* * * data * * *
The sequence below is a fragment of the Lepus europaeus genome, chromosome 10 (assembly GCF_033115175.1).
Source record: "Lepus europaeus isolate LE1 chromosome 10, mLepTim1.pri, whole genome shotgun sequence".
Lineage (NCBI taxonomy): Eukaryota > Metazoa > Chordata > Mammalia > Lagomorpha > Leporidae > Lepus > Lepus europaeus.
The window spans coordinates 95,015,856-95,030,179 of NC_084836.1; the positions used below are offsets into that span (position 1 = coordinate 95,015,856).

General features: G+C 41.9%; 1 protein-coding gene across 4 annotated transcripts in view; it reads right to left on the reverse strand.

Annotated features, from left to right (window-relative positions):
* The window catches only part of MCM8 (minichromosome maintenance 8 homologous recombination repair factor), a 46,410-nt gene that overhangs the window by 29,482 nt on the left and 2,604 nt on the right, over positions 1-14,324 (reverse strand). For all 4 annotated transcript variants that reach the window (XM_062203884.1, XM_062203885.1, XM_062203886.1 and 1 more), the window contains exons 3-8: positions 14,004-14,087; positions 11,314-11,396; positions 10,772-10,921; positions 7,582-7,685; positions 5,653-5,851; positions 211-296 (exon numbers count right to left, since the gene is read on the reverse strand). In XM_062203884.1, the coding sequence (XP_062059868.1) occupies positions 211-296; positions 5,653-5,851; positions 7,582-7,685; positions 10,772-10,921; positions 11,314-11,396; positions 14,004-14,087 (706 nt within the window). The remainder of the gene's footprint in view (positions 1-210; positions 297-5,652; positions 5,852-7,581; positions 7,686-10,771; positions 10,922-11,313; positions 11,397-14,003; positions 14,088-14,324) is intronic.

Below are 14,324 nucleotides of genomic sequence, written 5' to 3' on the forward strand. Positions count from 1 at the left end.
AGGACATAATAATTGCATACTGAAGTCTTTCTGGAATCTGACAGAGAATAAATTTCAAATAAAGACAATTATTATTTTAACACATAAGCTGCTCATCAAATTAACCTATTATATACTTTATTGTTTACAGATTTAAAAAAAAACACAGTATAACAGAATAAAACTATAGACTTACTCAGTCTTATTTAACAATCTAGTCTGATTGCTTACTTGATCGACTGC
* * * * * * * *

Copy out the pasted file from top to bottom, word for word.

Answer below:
The sequence below is a fragment of the Lepus europaeus genome, chromosome 10 (assembly GCF_033115175.1).
Source record: "Lepus europaeus isolate LE1 chromosome 10, mLepTim1.pri, whole genome shotgun sequence".
Lineage (NCBI taxonomy): Eukaryota > Metazoa > Chordata > Mammalia > Lagomorpha > Leporidae > Lepus > Lepus europaeus.
The window spans coordinates 95,015,856-95,030,179 of NC_084836.1; the positions used below are offsets into that span (position 1 = coordinate 95,015,856).

General features: G+C 41.9%; 1 protein-coding gene across 4 annotated transcripts in view; it reads right to left on the reverse strand.

Annotated features, from left to right (window-relative positions):
* The window catches only part of MCM8 (minichromosome maintenance 8 homologous recombination repair factor), a 46,410-nt gene that overhangs the window by 29,482 nt on the left and 2,604 nt on the right, over positions 1-14,324 (reverse strand). For all 4 annotated transcript variants that reach the window (XM_062203884.1, XM_062203885.1, XM_062203886.1 and 1 more), the window contains exons 3-8: positions 14,004-14,087; positions 11,314-11,396; positions 10,772-10,921; positions 7,582-7,685; positions 5,653-5,851; positions 211-296 (exon numbers count right to left, since the gene is read on the reverse strand). In XM_062203884.1, the coding sequence (XP_062059868.1) occupies positions 211-296; positions 5,653-5,851; positions 7,582-7,685; positions 10,772-10,921; positions 11,314-11,396; positions 14,004-14,087 (706 nt within the window). The remainder of the gene's footprint in view (positions 1-210; positions 297-5,652; positions 5,852-7,581; positions 7,686-10,771; positions 10,922-11,313; positions 11,397-14,003; positions 14,088-14,324) is intronic.

Below are 14,324 nucleotides of genomic sequence, written 5' to 3' on the forward strand. Positions count from 1 at the left end.
AGGACATAATAATTGCATACTGAAGTCTTTCTGGAATCTGACAGAGAATAAATTTCAAATAAAGACAATTATTATTTTAACACATAAGCTGCTCATCAAATTAACCTATTATATACTTTATTGTTTACAGATTTAAAAAAAAACACAGTATAACAGAATAAAACTATAGACTTACTCAGTCTTATTTAACAATCTAGTCTGATTGCTTACTTGATCGACTGC